BY FRED LaSOR
In the late 1970s, while stationed with USIA in Zaire (now the Democratic Republic of the Congo), my wife and I had the good fortune to receive an invitation from a man who visited several times a year selling artifacts, which he knew we liked to collect.
He told us that in a couple of weeks twin sons of a village chief would be celebrating their boyhood-to-manhood passage. If we wanted to witness this important rite, he would guide us there. We were delighted and flattered—no other foreigners would be present, but the chief wished for us to participate.
When the day came, we were ready with camping gear, food and gifts for the boys and their father. I was not mentally prepared, though, for the arduous drive. Our vendor had told us it would take “several hours.” He was way off.
We left home early in the morning and did not arrive until late afternoon. I was tempted more than once to abandon the trip. The road was dustier than I had ever experienced, with fine white powder filtering into the Land Cruiser through closed windows.
The way was increasingly hindered by vegetation we had to push through, and I noted that as we progressed, the road narrowed inexorably. Once there, I saw that it did not exit the far side of the village. We were truly at the end of the road.
Shaded by a small copse of mango trees, the village contained a handful of mud huts, one of which had been vacated for us. There was no furniture, but we came prepared to sleep on the ground and eat food we had brought in an ice chest.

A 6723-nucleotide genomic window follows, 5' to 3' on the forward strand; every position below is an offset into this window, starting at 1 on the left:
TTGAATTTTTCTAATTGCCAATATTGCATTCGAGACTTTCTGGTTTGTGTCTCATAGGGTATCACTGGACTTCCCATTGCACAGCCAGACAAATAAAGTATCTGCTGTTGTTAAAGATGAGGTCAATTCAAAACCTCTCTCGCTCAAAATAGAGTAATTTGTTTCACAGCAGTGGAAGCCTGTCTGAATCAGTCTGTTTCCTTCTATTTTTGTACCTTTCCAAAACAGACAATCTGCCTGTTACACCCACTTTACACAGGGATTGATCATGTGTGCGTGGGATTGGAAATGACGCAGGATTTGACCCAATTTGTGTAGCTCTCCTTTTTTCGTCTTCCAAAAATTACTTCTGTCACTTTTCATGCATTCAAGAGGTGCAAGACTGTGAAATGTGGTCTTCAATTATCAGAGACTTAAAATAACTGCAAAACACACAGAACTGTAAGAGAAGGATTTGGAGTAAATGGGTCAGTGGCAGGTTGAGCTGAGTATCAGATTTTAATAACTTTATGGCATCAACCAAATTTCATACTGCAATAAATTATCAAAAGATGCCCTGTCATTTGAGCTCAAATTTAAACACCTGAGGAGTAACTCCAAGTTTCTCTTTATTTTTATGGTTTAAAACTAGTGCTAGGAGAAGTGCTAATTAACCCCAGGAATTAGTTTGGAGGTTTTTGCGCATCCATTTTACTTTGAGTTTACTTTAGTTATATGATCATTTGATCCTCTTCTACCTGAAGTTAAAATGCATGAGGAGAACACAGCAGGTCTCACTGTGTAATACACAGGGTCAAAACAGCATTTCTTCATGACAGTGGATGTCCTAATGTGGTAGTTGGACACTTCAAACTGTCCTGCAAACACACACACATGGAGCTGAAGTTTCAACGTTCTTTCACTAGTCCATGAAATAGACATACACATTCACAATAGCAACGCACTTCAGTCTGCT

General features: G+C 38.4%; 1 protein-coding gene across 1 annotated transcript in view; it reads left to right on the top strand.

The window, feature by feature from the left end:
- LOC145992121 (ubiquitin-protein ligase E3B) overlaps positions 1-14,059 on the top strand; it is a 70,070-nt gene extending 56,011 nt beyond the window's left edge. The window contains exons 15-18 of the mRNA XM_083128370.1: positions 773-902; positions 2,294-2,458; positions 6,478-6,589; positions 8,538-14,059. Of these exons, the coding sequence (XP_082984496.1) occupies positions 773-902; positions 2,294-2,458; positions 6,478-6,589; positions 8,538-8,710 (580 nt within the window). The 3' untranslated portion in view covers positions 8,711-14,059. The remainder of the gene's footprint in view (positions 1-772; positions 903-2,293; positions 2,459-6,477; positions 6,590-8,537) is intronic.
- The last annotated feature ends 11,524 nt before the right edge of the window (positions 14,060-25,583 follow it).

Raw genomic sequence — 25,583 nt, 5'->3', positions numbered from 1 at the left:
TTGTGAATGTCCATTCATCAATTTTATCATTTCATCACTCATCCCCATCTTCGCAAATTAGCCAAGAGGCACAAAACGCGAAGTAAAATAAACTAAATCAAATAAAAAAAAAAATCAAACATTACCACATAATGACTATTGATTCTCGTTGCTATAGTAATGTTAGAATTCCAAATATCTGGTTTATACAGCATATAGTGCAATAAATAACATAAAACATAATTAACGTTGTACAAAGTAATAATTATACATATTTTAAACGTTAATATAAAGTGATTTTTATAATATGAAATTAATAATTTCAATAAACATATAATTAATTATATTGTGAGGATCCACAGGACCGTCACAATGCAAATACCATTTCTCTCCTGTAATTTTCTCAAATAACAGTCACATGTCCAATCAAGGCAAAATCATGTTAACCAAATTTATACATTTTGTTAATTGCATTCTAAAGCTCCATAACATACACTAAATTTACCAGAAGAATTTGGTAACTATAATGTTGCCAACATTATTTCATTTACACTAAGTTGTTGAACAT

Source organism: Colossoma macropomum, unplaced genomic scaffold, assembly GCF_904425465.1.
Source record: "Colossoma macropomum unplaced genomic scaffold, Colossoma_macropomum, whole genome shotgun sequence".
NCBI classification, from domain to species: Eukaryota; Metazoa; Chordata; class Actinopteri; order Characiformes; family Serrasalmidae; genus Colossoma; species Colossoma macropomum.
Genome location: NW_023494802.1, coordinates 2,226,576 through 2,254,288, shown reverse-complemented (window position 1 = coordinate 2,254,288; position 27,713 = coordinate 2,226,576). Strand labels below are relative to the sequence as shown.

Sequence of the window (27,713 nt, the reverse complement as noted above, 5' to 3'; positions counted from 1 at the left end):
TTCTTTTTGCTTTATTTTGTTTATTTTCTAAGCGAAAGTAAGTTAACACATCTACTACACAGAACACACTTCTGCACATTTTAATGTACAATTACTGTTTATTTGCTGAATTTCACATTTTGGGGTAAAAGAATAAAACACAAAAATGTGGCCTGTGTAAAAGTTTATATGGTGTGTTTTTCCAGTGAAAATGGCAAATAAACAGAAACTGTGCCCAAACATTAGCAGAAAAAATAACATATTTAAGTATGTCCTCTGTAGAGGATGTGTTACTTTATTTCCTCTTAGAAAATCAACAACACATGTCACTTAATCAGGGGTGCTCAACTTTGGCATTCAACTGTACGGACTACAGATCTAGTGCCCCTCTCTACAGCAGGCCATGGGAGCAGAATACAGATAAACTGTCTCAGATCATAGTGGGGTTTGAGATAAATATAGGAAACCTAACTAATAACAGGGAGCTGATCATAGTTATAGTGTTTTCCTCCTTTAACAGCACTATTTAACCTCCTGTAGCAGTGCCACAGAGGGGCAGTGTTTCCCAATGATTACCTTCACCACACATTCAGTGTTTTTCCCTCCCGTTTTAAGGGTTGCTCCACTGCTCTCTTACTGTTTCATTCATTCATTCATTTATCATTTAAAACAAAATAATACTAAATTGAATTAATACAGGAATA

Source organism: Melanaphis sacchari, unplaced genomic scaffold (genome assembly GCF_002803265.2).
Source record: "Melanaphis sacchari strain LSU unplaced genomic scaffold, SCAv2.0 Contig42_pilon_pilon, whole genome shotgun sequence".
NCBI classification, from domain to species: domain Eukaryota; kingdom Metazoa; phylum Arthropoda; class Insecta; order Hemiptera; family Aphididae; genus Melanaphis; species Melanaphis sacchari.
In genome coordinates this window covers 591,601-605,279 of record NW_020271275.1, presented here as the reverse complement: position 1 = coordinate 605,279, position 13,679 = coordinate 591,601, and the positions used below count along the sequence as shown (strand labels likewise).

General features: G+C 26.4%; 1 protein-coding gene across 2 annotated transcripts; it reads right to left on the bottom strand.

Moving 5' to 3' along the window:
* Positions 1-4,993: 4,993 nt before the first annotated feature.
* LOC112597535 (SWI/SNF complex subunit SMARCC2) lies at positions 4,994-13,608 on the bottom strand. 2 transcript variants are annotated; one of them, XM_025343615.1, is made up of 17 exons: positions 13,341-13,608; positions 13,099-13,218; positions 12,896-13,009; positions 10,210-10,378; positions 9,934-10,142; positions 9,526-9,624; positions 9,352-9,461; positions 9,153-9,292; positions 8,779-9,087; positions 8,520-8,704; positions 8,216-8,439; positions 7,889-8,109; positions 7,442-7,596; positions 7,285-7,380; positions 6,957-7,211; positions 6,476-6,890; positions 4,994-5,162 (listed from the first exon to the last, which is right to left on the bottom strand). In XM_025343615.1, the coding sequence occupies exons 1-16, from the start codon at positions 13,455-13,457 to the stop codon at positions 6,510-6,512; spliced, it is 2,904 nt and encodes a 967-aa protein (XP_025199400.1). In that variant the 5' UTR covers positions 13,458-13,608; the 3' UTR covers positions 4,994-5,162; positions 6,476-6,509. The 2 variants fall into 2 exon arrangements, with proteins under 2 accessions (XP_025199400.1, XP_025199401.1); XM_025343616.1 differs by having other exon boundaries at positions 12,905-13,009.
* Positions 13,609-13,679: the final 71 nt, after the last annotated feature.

We called on the chief, delivered the gifts and walked around the village. Manioc and vegetable fields surrounded us, the only reliable source of food, supplemented occasionally with a wild animal snared in the nearby forest.
There was no market nearby to buy salt or a box of noodles; our artifact dealer walked regularly from the capital to the village carrying trade goods like matches and kerosene he exchanged for the masks he later sold.
Drummers slowly took up a pounding beat that carried throughout the day and into the night.
As night fell quickly near the equator, we ate dinner around a small fire in front of the hut and then turned in. The silence of an isolated village wrapped around us.
Morning came soon enough, with palpable excitement in the air. Drummers slowly took up a pounding beat that carried throughout the day and into the night, as the chief prepared for the celebration.
The twins paraded through the village, bare skin streaked with white clay and wearing only a raffia loin cloth. Family and friends knew they were men now, having been taught the responsibilities of manhood by village elders. Unlike some children of millennials who are raised gender-fluid, here were boys-becoming-men who understood their future role in the village and were marking it with today’s ceremony.
Dancing would spontaneously erupt on the small platform erected for the event, drawing in onlookers for 15 or so frenzied minutes, and then taper off for a while. It was not as acrobatic as traditional dance we had previously seen in Dahomey (now Benin), but the audience was more involved and the drumming more compelling.
We spent the entire day watching, talking to villagers who could speak French and filming the most energetic parts of the celebration with our Super 8 camera.
The twins were somber, sensing the weight of their new responsibility. The chief was proud of his sons and conveyed that to us every chance he had. The entire village was involved. It was a momentous occasion.
The next day villagers woke slowly, as if nursing a giant hangover. We set off early for the long trip home.
Had I known beforehand how bad the road was, I might not have gone. Afterward, I knew I wouldn’t trade the experience for anything.
A photo from that day hangs on our wall, and while it’s not as bright and clear as our 40-year-old recollections, I still smile when I see it.